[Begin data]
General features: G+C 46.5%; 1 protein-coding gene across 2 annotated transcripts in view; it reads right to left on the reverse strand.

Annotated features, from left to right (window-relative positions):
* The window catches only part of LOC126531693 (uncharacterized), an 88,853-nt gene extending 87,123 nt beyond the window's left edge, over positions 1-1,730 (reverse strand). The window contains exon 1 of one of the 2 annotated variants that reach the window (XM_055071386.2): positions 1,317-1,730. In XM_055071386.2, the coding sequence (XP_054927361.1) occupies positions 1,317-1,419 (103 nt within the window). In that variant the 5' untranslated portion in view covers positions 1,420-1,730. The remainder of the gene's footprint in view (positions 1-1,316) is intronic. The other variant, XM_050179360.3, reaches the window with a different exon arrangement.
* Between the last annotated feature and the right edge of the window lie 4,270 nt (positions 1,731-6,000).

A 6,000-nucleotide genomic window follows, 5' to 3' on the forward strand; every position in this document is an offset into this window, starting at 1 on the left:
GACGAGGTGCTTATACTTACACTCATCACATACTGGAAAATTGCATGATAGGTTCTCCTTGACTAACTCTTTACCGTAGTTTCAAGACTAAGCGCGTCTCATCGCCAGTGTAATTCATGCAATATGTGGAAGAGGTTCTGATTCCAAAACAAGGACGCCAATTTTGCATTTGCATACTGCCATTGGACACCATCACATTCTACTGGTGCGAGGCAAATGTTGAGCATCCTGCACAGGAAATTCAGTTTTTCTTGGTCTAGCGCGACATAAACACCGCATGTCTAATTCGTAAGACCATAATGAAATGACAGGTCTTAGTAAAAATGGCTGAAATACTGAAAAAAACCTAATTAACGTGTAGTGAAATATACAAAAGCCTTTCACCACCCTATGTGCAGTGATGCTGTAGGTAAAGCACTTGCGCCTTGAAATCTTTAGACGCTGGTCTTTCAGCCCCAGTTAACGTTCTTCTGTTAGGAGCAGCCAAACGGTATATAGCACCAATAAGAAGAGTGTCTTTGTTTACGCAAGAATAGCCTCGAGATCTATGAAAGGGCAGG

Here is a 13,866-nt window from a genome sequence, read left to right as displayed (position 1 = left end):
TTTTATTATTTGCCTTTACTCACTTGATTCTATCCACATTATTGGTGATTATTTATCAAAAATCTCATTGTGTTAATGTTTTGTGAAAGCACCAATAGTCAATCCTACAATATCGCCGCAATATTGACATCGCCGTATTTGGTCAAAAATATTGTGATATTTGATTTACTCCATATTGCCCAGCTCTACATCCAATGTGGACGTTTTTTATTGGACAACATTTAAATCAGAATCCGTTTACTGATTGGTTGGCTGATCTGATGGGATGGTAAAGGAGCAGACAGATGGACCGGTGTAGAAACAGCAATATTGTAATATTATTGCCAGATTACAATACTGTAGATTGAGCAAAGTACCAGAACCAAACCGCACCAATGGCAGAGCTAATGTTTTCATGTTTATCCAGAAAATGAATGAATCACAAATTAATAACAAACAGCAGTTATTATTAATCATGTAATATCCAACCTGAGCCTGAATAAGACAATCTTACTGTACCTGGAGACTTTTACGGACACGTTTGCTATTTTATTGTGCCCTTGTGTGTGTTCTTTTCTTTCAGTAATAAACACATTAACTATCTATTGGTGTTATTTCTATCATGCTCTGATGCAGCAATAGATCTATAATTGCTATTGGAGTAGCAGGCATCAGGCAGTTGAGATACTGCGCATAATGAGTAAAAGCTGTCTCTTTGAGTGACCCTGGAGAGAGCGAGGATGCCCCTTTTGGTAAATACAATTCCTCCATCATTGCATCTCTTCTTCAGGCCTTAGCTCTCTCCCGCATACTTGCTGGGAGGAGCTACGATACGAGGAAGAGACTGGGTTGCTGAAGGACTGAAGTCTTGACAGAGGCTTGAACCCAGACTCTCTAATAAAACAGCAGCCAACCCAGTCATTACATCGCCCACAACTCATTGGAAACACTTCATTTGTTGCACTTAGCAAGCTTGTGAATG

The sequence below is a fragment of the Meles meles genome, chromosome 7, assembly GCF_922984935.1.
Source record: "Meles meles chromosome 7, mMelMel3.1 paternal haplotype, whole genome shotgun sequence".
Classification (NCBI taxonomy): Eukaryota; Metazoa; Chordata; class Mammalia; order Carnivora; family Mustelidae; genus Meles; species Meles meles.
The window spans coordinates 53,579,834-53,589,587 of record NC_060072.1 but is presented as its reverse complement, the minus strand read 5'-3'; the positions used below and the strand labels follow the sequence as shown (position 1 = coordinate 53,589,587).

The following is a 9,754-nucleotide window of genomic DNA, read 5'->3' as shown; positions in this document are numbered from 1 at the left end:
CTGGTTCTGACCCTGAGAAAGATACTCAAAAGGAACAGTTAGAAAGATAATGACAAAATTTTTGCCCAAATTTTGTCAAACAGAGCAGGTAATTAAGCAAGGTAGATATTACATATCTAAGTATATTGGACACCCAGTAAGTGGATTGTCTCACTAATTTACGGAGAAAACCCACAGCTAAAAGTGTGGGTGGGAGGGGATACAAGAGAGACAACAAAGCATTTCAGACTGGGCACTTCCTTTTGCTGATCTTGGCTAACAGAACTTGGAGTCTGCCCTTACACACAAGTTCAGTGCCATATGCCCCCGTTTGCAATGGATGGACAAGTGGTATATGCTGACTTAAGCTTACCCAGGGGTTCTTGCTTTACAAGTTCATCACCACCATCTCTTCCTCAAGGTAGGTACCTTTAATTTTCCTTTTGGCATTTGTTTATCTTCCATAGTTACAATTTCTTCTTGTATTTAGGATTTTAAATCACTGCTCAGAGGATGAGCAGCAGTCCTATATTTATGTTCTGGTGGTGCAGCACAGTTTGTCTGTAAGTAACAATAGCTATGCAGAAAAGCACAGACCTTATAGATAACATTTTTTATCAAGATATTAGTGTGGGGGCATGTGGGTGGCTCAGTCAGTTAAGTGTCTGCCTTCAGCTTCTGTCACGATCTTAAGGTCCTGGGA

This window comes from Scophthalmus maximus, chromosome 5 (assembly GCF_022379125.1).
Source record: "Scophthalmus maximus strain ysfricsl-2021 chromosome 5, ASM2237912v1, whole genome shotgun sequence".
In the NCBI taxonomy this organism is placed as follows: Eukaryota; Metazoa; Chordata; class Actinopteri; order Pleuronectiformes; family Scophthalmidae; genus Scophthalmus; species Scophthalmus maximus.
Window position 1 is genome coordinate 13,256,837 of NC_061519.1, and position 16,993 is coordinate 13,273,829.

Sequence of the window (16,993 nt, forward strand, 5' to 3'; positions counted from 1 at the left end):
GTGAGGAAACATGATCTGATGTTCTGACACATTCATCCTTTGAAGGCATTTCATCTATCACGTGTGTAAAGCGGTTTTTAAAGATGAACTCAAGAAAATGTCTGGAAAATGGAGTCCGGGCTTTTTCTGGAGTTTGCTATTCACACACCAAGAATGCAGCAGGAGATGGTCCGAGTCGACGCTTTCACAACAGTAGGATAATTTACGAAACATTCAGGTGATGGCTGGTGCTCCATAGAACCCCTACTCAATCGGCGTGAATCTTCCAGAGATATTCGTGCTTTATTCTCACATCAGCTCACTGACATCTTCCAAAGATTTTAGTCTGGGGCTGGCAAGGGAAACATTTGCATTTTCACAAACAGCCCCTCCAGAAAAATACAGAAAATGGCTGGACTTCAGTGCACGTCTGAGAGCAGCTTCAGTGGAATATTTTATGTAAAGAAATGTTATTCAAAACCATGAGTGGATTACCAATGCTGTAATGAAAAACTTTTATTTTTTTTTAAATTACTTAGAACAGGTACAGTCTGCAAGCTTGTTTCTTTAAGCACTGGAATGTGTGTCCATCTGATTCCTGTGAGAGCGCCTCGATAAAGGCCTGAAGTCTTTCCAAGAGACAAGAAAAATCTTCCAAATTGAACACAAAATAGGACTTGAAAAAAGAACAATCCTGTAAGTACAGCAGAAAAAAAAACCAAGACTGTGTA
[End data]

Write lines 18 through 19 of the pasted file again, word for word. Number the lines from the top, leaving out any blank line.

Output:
Window position 1 is genome coordinate 13,256,837 of NC_061519.1, and position 16,993 is coordinate 13,273,829.

Sequence of the window (16,993 nt, forward strand, 5' to 3'; positions counted from 1 at the left end):